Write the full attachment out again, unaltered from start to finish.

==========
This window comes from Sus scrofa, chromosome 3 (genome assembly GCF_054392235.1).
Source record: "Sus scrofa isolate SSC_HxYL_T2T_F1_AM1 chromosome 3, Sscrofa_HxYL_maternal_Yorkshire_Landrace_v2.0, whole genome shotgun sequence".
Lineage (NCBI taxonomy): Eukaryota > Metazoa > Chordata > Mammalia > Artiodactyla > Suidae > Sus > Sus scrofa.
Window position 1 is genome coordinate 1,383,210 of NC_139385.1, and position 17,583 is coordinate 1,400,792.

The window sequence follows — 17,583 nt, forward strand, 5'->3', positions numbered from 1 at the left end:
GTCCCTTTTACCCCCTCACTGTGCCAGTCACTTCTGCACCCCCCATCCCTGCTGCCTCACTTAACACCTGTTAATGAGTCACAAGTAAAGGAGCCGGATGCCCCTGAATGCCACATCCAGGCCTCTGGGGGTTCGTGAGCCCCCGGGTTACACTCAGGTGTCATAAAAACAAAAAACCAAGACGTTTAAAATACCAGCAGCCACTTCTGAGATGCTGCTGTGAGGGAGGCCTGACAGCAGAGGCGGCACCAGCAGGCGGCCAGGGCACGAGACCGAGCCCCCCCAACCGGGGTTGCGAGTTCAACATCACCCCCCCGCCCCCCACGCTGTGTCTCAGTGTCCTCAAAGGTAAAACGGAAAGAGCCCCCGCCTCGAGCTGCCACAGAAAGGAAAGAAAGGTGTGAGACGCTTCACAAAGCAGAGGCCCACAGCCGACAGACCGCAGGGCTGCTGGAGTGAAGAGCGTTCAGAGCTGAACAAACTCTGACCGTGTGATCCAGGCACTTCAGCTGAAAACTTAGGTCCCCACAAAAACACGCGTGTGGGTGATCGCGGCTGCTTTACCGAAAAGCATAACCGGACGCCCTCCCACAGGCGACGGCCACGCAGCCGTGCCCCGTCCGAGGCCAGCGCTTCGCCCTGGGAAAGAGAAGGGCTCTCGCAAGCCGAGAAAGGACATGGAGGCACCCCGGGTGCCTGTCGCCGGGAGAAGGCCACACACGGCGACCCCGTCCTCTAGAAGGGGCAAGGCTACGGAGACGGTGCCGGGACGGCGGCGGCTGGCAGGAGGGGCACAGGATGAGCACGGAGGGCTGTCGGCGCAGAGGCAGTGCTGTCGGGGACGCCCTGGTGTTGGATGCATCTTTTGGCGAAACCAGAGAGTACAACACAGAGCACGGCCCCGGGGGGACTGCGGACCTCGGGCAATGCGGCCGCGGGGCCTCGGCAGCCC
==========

This window comes from Sus scrofa, chromosome 3 (genome assembly GCF_054392235.1).
Source record: "Sus scrofa isolate SSC_HxYL_T2T_F1_AM1 chromosome 3, Sscrofa_HxYL_maternal_Yorkshire_Landrace_v2.0, whole genome shotgun sequence".
Lineage (NCBI taxonomy): Eukaryota > Metazoa > Chordata > Mammalia > Artiodactyla > Suidae > Sus > Sus scrofa.
Window position 1 is genome coordinate 1,383,210 of NC_139385.1, and position 17,583 is coordinate 1,400,792.

The window sequence follows — 17,583 nt, forward strand, 5'->3', positions numbered from 1 at the left end:
GTCCCTTTTACCCCCTCACTGTGCCAGTCACTTCTGCACCCCCCATCCCTGCTGCCTCACTTAACACCTGTTAATGAGTCACAAGTAAAGGAGCCGGATGCCCCTGAATGCCACATCCAGGCCTCTGGGGGTTCGTGAGCCCCCGGGTTACACTCAGGTGTCATAAAAACAAAAAACCAAGACGTTTAAAATACCAGCAGCCACTTCTGAGATGCTGCTGTGAGGGAGGCCTGACAGCAGAGGCGGCACCAGCAGGCGGCCAGGGCACGAGACCGAGCCCCCCCAACCGGGGTTGCGAGTTCAACATCACCCCCCCGCCCCCCACGCTGTGTCTCAGTGTCCTCAAAGGTAAAACGGAAAGAGCCCCCGCCTCGAGCTGCCACAGAAAGGAAAGAAAGGTGTGAGACGCTTCACAAAGCAGAGGCCCACAGCCGACAGACCGCAGGGCTGCTGGAGTGAAGAGCGTTCAGAGCTGAACAAACTCTGACCGTGTGATCCAGGCACTTCAGCTGAAAACTTAGGTCCCCACAAAAACACGCGTGTGGGTGATCGCGGCTGCTTTACCGAAAAGCATAACCGGACGCCCTCCCACAGGCGACGGCCACGCAGCCGTGCCCCGTCCGAGGCCAGCGCTTCGCCCTGGGAAAGAGAAGGGCTCTCGCAAGCCGAGAAAGGACATGGAGGCACCCCGGGTGCCTGTCGCCGGGAGAAGGCCACACACGGCGACCCCGTCCTCTAGAAGGGGCAAGGCTACGGAGACGGTGCCGGGACGGCGGCGGCTGGCAGGAGGGGCACAGGATGAGCACGGAGGGCTGTCGGCGCAGAGGCAGTGCTGTCGGGGACGCCCTGGTGTTGGATGCATCTTTTGGCGAAACCAGAGAGTACAACACAGAGCACGGCCCCGGGGGGACTGCGGACCTCGGGCAATGCGGCCGCGGGGCCTCGGCAGCCC